Defendants next argue that the trial court erred in admitting evidence showing 1,357 instances of erroneous billing similar to the instances forming the basis of the charges against defendants. Specifically, defendants argue that this evidence was inadmissible under MRE 404(b) because they believed that they had billed appropriately and did not claim that their errors were due to clerical mistakes. Indeed, they argue that the persistence of their errors is affirmative evidence of their good-faith belief that their interpretation of the codes was correct. The statutory definition of “knowing” indicates that “knowing or knowingly does not include conduct which is an error or mistake unless the person's course of conduct indicates a systematic or persistent tendency to cause inaccuracies to be present.” M.C.L. § 400.602(f); M.S.A. § 16.614(2)(f) and M.C.L. § 752.1002(h); M.S.A. § 28.547(102)(h). Under the statutory definition, this objected-to evidence is relevant in terms of establishing the “knowing” element because 1,357 instances of inaccurate billing may demonstrate a “persistent tendency to cause inaccuracies to be present.” Defendants' grievance here is not with the application of MRE 404(b), but rather with the definition of “knowing” in the statutes governing false Medicaid and healthcare claims. See earlier discussion. We find no merit in defendants' argument that the evidence was not relevant under the circumstances or that it was unduly prejudicial.
Defendant Velez-Ruiz next argues that the trial court erred in denying her motion for a directed verdict because there was insufficient evidence on the record at the time of the motion to support her conviction. Initially, we note that because Velez-Ruiz submitted her billings to the various insurance carriers via a computerized billing service and so notified the carriers, the statutes created a rebuttable presumption that any false claim was knowingly made. M.C.L. § 400.608(3); M.S.A. § 16.614(8)(3) and M.C.L. § 752.1007(3); M.S.A. § 28.547(107)(3). Additionally, other evidence suggested that Velez-Ruiz was aware of her office's improper billing practices. There was testimony that Velez-Ruiz told office employees not to document follow-up appointments as such because there were billing ramifications. The evidence suggests that Velez-Ruiz acceded to Perez-DeLeon's alterations of diagnostic codes that she had chosen. This suggests that she knowingly allowed Perez-DeLeon to inaccurately characterize the nature of the services that she provided. Further, the evidence of 1,357 instances of inaccurate billing also satisfies the statutory definition of “knowing.” Therefore, viewed in a light most favorable to the prosecution, a rational trier of fact could conclude that the essential elements of the crime were proved beyond a reasonable doubt. See People v. Davis, 216 Mich.App. 47, 52-53, 549 N.W.2d 1 (1996). Because of the difficulty in proving a defendant's state of mind, circumstantial evidence is often necessary and is wholly satisfactory in sustaining a conclusion that the defendant possessed the requisite intent. People v. Bowers, 136 Mich.App. 284, 297, 356 N.W.2d 618 (1984).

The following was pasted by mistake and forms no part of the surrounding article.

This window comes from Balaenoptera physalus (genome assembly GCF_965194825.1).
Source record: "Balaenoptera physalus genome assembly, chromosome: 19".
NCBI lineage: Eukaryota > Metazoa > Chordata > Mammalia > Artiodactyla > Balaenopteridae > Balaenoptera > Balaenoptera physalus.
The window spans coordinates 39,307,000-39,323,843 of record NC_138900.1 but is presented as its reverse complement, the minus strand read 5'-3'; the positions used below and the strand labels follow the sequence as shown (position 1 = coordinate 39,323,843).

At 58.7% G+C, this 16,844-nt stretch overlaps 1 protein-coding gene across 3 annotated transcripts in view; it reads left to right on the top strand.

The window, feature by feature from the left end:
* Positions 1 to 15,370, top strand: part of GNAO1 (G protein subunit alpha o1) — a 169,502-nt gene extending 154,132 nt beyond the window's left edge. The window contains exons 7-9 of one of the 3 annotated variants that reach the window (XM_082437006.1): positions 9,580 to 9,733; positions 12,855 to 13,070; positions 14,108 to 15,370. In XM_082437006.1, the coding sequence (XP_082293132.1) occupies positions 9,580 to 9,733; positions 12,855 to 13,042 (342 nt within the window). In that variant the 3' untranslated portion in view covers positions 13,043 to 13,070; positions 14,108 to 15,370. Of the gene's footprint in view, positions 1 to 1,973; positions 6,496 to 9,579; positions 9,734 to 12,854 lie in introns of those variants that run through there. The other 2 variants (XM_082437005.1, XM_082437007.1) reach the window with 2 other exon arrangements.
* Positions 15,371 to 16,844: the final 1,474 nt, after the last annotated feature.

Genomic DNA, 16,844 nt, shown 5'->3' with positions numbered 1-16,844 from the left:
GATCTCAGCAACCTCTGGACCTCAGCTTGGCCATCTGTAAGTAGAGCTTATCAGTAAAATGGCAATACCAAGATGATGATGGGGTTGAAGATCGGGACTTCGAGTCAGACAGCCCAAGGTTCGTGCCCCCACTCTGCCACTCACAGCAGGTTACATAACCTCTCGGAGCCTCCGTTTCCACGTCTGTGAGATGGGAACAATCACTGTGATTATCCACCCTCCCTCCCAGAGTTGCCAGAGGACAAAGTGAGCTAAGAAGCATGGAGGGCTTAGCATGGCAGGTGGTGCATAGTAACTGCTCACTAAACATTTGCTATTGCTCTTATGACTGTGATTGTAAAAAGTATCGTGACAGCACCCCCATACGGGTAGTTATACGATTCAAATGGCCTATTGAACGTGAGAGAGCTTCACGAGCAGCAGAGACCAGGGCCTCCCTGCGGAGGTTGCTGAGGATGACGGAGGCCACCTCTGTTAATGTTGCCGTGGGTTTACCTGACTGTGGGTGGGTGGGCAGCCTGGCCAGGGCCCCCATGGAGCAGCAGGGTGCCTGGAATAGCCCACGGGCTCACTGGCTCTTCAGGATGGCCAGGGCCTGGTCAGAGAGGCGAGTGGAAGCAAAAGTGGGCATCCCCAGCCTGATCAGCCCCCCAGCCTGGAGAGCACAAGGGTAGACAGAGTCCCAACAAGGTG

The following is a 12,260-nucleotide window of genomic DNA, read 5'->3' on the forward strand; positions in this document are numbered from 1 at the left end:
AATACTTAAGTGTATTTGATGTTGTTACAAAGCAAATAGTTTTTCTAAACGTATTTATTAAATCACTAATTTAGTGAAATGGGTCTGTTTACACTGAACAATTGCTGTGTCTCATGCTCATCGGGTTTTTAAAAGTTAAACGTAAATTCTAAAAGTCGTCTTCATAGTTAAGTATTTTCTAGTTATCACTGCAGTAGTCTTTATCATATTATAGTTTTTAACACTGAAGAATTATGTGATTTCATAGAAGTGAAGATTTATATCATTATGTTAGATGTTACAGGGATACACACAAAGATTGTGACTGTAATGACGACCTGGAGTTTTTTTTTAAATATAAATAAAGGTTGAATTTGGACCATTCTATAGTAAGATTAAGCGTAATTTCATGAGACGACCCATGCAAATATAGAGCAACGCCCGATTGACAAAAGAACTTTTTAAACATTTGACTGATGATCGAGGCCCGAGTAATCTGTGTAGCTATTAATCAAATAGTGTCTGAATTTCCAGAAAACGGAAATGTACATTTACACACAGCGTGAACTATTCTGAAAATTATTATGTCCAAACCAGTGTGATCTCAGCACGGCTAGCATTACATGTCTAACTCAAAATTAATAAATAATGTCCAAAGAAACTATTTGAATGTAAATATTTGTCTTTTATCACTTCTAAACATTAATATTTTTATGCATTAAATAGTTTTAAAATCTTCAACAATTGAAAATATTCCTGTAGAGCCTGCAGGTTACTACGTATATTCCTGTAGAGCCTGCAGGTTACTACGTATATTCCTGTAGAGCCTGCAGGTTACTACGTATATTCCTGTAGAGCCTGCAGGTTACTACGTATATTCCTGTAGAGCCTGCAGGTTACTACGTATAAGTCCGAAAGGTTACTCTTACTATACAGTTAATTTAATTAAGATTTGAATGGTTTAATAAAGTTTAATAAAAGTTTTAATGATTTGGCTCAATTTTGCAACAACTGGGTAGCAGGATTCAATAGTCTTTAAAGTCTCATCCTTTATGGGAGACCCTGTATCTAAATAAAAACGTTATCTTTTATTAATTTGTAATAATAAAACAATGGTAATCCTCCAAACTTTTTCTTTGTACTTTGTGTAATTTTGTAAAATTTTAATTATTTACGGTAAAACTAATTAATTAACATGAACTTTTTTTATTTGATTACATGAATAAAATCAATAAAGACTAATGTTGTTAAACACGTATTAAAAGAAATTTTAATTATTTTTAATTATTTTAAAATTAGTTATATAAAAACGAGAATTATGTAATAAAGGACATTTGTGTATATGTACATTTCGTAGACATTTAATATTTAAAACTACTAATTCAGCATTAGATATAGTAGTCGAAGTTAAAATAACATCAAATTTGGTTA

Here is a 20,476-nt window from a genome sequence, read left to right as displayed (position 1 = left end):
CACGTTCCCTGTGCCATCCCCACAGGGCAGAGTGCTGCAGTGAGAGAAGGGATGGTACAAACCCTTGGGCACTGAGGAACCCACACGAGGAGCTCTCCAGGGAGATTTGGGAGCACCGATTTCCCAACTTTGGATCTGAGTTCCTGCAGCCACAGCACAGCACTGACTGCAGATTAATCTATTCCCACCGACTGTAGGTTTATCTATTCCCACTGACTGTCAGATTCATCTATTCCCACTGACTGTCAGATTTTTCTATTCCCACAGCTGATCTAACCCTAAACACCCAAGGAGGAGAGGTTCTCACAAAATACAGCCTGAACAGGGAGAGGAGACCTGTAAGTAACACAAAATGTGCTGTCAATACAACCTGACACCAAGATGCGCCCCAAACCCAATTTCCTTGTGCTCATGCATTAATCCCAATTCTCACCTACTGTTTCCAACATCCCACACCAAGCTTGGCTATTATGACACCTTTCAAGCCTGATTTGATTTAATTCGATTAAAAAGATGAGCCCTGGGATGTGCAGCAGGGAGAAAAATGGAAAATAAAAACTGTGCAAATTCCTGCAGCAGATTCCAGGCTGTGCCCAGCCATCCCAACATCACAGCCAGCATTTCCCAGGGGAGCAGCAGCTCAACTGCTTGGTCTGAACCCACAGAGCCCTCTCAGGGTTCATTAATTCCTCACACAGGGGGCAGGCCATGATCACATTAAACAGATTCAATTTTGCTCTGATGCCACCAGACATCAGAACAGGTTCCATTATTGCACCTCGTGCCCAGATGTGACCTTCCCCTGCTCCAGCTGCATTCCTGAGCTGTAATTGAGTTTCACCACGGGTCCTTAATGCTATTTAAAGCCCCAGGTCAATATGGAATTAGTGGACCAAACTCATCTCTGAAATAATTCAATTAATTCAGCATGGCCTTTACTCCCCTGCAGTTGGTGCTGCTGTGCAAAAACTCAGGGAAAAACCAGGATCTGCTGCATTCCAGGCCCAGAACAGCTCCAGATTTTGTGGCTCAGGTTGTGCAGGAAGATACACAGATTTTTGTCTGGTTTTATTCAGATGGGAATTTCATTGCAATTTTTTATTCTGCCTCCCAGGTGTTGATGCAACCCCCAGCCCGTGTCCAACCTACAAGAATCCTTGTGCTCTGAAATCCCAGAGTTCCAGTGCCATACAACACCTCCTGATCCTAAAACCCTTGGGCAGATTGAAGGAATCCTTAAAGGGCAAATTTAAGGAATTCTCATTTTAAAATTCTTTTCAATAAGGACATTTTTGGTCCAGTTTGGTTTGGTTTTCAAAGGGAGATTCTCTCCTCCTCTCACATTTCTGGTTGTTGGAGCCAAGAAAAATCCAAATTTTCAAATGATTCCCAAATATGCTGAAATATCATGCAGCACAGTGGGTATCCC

Velez-Ruiz further argues that the trial court abused its discretion in denying her motions for severance and for a separate jury. However, both defendants claimed that they did not know the billings were inaccurate. Their defenses were not mutually exclusive or irreconcilable; therefore, severance was not required here. See People v. Cadle (On Remand), 209 Mich.App. 467, 469, 531 N.W.2d 761 (1995). In addition, defendant failed to submit an affidavit or make an offer of proof that persuasively demonstrated that her substantial rights would be prejudiced and that severance was the necessary means of rectifying the potential prejudice. See People v. Hana, 447 Mich. 325, 346-347, 524 N.W.2d 682 (1994).